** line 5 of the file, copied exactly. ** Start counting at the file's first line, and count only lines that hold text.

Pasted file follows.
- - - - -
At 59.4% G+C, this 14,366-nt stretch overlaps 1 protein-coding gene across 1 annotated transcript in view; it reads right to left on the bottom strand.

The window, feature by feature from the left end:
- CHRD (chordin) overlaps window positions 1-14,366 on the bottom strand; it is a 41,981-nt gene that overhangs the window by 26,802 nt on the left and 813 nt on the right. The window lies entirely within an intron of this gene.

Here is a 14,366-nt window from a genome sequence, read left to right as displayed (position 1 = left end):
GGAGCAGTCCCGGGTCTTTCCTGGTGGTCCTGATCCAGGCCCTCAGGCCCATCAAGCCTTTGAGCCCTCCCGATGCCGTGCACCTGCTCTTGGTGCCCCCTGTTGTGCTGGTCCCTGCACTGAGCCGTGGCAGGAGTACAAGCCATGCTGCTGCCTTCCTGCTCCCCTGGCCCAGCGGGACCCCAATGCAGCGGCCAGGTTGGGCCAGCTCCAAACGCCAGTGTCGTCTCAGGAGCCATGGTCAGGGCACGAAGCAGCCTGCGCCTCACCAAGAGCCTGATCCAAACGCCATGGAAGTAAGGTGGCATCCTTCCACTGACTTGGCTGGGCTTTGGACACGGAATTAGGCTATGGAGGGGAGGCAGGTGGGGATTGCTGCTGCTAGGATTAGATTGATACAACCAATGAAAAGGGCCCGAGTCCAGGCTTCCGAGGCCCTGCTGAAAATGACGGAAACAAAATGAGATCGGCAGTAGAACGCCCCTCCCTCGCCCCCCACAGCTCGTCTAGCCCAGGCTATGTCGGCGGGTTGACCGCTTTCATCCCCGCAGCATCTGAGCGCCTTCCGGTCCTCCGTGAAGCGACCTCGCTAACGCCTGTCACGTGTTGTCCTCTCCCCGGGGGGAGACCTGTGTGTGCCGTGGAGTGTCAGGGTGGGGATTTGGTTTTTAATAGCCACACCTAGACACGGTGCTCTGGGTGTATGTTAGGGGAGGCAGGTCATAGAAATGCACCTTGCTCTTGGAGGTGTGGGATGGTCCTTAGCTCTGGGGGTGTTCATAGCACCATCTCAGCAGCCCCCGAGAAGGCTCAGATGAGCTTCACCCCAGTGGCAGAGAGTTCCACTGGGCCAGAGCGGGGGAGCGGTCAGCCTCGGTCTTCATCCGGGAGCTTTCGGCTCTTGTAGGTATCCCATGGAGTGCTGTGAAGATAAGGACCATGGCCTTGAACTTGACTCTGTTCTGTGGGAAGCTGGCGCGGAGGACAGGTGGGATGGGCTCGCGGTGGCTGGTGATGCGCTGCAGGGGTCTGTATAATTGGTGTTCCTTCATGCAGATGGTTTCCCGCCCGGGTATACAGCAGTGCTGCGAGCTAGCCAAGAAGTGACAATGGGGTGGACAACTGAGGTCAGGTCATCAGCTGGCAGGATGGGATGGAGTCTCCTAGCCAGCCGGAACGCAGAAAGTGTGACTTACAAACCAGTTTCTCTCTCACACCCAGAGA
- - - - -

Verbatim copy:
GGAGCAGTCCCGGGTCTTTCCTGGTGGTCCTGATCCAGGCCCTCAGGCCCATCAAGCCTTTGAGCCCTCCCGATGCCGTGCACCTGCTCTTGGTGCCCCCTGTTGTGCTGGTCCCTGCACTGAGCCGTGGCAGGAGTACAAGCCATGCTGCTGCCTTCCTGCTCCCCTGGCCCAGCGGGACCCCAATGCAGCGGCCAGGTTGGGCCAGCTCCAAACGCCAGTGTCGTCTCAGGAGCCATGGTCAGGGCACGAAGCAGCCTGCGCCTCACCAAGAGCCTGATCCAAACGCCATGGAAGTAAGGTGGCATCCTTCCACTGACTTGGCTGGGCTTTGGACACGGAATTAGGCTATGGAGGGGAGGCAGGTGGGGATTGCTGCTGCTAGGATTAGATTGATACAACCAATGAAAAGGGCCCGAGTCCAGGCTTCCGAGGCCCTGCTGAAAATGACGGAAACAAAATGAGATCGGCAGTAGAACGCCCCTCCCTCGCCCCCCACAGCTCGTCTAGCCCAGGCTATGTCGGCGGGTTGACCGCTTTCATCCCCGCAGCATCTGAGCGCCTTCCGGTCCTCCGTGAAGCGACCTCGCTAACGCCTGTCACGTGTTGTCCTCTCCCCGGGGGGAGACCTGTGTGTGCCGTGGAGTGTCAGGGTGGGGATTTGGTTTTTAATAGCCACACCTAGACACGGTGCTCTGGGTGTATGTTAGGGGAGGCAGGTCATAGAAATGCACCTTGCTCTTGGAGGTGTGGGATGGTCCTTAGCTCTGGGGGTGTTCATAGCACCATCTCAGCAGCCCCCGAGAAGGCTCAGATGAGCTTCACCCCAGTGGCAGAGAGTTCCACTGGGCCAGAGCGGGGGAGCGGTCAGCCTCGGTCTTCATCCGGGAGCTTTCGGCTCTTGTAGGTATCCCATGGAGTGCTGTGAAGATAAGGACCATGGCCTTGAACTTGACTCTGTTCTGTGGGAAGCTGGCGCGGAGGACAGGTGGGATGGGCTCGCGGTGGCTGGTGATGCGCTGCAGGGGTCTGTATAATTGGTGTTCCTTCATGCAGATGGTTTCCCGCCCGGGTATACAGCAGTGCTGCGAGCTAGCCAAGAAGTGACAATGGGGTGGACAACTGAGGTCAGGTCATCAGCTGGCAGGATGGGATGGAGTCTCCTAGCCAGCCGGAACGCAGAAAGTGTGACTTACAAACCAGTTTCTCTCTCACACCCAGAGA